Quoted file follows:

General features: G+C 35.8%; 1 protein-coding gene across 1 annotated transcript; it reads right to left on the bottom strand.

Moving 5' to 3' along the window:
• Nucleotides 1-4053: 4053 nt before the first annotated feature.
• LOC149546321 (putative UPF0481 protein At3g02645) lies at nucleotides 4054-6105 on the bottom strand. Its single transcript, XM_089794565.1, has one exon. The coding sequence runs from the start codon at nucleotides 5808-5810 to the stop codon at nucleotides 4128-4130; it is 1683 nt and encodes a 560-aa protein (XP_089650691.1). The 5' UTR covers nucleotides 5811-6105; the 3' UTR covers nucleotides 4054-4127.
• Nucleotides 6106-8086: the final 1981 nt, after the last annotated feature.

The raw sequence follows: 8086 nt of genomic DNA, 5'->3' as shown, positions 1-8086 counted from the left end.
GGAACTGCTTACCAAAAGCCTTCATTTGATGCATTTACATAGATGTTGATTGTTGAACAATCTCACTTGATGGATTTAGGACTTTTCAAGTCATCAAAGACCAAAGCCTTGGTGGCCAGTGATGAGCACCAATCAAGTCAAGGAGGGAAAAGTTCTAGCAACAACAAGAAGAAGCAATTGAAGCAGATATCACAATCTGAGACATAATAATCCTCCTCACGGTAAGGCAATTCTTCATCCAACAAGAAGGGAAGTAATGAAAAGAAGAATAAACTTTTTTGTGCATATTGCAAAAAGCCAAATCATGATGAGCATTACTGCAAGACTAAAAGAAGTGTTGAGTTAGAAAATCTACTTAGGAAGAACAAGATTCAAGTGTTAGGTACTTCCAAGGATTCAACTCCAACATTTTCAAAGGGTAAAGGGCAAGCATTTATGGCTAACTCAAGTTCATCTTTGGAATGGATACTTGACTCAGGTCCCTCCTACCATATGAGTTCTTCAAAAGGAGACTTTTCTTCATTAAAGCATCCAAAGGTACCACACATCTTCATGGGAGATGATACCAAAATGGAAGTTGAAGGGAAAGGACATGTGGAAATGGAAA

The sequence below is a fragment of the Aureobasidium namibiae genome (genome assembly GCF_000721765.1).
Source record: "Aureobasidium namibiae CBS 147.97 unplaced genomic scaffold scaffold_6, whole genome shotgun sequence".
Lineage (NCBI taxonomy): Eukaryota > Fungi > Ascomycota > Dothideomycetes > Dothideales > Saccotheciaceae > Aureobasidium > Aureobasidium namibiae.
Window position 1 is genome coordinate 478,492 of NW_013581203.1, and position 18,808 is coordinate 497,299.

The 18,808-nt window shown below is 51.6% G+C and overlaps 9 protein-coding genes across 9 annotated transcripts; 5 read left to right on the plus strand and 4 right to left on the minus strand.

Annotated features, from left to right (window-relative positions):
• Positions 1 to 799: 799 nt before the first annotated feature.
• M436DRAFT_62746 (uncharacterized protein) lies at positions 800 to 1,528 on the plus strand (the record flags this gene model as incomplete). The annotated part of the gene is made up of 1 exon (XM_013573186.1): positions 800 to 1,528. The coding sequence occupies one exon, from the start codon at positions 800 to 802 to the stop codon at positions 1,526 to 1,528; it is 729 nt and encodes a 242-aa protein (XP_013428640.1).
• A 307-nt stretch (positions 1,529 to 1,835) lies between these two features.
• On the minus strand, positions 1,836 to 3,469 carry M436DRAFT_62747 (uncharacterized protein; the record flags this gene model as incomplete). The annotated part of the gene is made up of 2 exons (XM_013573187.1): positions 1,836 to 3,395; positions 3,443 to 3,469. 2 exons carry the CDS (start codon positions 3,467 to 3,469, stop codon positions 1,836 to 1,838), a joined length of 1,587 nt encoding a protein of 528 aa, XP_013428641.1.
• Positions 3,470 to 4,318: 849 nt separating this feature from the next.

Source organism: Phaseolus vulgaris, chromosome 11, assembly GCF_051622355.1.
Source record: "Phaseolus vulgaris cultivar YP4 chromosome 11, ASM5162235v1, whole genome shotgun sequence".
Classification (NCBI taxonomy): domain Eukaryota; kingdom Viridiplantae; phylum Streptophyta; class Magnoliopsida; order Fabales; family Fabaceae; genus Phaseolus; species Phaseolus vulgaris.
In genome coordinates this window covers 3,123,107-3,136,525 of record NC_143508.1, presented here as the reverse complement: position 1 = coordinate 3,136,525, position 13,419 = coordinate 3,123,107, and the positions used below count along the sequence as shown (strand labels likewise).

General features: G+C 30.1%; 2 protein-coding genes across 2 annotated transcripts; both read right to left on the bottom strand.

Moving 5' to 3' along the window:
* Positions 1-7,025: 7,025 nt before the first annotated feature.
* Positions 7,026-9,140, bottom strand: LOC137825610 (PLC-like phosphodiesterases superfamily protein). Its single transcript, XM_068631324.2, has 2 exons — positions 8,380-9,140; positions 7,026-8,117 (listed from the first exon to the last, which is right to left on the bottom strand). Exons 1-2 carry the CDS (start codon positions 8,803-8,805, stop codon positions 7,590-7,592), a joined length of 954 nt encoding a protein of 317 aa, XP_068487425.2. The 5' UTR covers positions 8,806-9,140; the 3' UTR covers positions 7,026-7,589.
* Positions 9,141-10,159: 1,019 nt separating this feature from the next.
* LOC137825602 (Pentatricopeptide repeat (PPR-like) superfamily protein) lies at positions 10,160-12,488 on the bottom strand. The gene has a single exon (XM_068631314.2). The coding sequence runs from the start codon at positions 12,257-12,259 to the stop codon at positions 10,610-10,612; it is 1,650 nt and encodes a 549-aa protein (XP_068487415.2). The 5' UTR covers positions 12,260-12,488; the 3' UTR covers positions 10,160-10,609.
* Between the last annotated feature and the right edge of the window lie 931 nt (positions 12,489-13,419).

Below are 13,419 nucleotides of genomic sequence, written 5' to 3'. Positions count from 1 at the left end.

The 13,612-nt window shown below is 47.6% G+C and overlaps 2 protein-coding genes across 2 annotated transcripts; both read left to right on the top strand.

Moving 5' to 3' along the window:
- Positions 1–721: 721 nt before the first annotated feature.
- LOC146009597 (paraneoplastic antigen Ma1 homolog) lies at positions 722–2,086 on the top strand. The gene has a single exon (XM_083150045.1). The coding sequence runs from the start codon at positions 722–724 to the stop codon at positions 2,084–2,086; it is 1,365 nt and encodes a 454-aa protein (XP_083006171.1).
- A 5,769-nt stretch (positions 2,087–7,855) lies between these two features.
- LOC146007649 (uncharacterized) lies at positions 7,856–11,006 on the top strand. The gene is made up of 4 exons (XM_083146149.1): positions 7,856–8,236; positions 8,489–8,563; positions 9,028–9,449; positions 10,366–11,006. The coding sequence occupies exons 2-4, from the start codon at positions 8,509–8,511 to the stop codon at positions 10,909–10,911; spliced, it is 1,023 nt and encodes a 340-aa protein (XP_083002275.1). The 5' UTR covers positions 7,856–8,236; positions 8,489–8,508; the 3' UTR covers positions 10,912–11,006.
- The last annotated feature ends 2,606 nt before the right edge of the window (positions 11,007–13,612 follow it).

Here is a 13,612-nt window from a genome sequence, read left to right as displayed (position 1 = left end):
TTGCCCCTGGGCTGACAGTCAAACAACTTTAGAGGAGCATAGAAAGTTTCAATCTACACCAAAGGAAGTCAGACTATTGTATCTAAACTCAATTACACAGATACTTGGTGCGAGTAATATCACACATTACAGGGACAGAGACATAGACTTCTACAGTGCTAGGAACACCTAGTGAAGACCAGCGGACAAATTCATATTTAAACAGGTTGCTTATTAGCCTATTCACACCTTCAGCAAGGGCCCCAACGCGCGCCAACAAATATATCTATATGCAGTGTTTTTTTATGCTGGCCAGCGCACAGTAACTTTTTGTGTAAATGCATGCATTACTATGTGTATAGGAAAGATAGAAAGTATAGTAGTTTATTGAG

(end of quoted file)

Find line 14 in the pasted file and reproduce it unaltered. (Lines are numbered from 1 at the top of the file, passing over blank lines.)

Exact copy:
• Positions 1 to 799: 799 nt before the first annotated feature.